Vorticity

This post is part of a series on key concepts in atmospheric science and geophysical fluid dynamics. You can find previous posts at the following links: Geostrophic Balance, Thermal Wind Balance. This post will focus on vorticity, a local measure of rotation in flows. Continue reading

Advertisements

November-December Dance Performances

Most of the performances I saw in November and December were at the Joyce, but I also saw some special holiday shows: the Rockettes, Martha Graham’s Appalachian Spring (I have no idea why this was the choice for a holiday show), and two Nutcrackers. Continue reading

ABT Met Season 2018

I saw five ABT performances this past Met season. I continue to prefer the variety of the fall season. All five performances were of story ballets, and only the two performances of Romeo and Juliet weren’t a restaging or reconstruction of a Petipa ballet. The only new work was Ratmansky’s reconstruction of Harlequinade. More details on each performance I saw are below the fold. Continue reading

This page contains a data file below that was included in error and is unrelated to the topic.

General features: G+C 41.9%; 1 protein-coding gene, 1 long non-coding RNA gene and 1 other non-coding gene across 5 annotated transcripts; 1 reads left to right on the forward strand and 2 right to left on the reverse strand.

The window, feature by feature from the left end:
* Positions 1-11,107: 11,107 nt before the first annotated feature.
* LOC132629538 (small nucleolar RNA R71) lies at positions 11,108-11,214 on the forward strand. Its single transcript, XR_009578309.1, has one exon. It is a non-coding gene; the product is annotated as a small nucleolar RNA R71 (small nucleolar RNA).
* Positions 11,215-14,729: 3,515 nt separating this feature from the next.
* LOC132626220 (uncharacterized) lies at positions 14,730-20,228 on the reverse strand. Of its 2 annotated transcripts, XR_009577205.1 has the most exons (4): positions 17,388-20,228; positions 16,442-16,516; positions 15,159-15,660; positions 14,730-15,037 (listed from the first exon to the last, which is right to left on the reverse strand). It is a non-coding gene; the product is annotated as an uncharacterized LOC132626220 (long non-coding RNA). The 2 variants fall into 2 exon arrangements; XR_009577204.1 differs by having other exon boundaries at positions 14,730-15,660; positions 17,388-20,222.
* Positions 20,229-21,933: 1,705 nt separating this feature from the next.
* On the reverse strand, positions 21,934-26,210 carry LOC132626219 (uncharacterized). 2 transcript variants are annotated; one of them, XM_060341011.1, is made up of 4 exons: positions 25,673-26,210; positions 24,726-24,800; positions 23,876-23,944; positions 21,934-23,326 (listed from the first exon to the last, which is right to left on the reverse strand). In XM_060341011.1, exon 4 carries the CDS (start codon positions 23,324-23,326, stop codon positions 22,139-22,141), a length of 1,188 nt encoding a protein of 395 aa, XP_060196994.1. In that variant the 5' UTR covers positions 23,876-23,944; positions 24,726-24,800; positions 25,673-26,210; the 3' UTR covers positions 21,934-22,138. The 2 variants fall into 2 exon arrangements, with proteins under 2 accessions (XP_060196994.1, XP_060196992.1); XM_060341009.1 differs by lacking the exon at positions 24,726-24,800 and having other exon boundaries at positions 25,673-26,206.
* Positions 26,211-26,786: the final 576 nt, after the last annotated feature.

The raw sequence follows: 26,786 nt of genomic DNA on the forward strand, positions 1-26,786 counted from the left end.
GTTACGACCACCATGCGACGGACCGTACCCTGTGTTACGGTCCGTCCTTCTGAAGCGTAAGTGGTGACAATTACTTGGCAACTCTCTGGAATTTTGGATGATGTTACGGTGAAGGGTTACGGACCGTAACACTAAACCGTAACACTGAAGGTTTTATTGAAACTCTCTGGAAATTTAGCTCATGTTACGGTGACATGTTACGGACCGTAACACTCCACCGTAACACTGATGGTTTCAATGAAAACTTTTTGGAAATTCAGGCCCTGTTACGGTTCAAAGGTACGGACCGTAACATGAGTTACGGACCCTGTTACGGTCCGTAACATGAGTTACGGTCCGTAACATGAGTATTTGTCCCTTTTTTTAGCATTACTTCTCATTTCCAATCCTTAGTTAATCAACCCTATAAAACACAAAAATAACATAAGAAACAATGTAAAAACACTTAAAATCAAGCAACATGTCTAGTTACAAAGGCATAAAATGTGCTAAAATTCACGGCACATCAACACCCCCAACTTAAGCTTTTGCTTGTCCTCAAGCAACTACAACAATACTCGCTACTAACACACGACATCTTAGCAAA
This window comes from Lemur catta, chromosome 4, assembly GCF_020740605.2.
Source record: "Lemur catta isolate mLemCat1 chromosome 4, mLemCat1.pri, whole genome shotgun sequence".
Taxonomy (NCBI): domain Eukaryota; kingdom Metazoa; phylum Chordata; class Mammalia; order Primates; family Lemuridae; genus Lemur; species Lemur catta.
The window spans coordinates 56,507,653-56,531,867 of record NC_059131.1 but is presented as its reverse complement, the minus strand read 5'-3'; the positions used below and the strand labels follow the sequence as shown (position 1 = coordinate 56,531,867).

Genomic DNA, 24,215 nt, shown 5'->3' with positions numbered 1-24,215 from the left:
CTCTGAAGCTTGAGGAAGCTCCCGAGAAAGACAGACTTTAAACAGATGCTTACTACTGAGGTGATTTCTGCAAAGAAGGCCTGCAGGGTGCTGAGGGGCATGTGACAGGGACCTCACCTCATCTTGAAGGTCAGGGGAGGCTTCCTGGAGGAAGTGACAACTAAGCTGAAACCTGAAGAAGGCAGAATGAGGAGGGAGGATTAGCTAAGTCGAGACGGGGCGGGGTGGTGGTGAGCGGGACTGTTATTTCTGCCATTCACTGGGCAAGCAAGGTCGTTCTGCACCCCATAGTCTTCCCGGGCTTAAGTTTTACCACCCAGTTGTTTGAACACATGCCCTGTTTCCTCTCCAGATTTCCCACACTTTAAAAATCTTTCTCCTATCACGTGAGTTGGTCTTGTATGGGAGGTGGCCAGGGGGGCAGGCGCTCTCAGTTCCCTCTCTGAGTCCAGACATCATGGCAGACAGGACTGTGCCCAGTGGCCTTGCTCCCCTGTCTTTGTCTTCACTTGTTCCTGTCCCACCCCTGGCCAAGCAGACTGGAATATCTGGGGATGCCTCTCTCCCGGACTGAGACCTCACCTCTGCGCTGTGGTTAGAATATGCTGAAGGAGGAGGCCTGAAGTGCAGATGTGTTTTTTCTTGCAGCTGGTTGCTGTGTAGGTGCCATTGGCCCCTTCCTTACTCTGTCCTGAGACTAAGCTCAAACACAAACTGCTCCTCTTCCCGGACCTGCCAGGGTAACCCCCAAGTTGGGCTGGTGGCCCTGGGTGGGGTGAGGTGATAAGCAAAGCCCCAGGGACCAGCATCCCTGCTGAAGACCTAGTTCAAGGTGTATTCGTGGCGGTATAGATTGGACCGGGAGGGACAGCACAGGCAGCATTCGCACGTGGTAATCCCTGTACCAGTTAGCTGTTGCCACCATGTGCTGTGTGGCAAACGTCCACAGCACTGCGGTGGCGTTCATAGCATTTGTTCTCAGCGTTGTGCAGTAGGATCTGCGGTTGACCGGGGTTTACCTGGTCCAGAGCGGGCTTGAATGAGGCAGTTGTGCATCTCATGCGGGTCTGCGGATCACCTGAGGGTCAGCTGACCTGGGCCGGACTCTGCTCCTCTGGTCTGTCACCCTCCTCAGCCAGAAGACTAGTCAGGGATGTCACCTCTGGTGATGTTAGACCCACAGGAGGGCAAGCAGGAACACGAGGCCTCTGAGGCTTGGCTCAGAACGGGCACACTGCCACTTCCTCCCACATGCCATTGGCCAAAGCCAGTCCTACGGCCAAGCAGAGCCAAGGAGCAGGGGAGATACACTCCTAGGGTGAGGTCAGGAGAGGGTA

#MathStatMonth Day 29: Periodicity and Chaos

There is a famous paper in the field of dynamical systems titled “Period Three Implies Chaos.” The result in this paper by Li and Yorke is actually stronger than the statement in the title, but that’s the cleanest and flashiest part.

The systems the paper considers are difference equations. We can think of measuring some quantity x at discrete points in space or time. I’ll use time here for simplicity. This could track things like a population in an ecosystem, the position of an object, or the concentration of some part of a solution. Continue reading

#MathStatMonth Day 28: Snarks

You may seek it with thimbles — and seek it with care;
You may hunt it with forks and hope;
You may threaten its life with a railway share;
You may charm it with smiles and soap…
From Lewis Carroll’s “The Hunting of the Snark”

A snark (of the mathematical variety, at least) is a type of graph that comes up in a number of important questions in graph theory but about which we know relatively little. We don’t even know of many examples of snarks beyond a couple of infinite families. Continue reading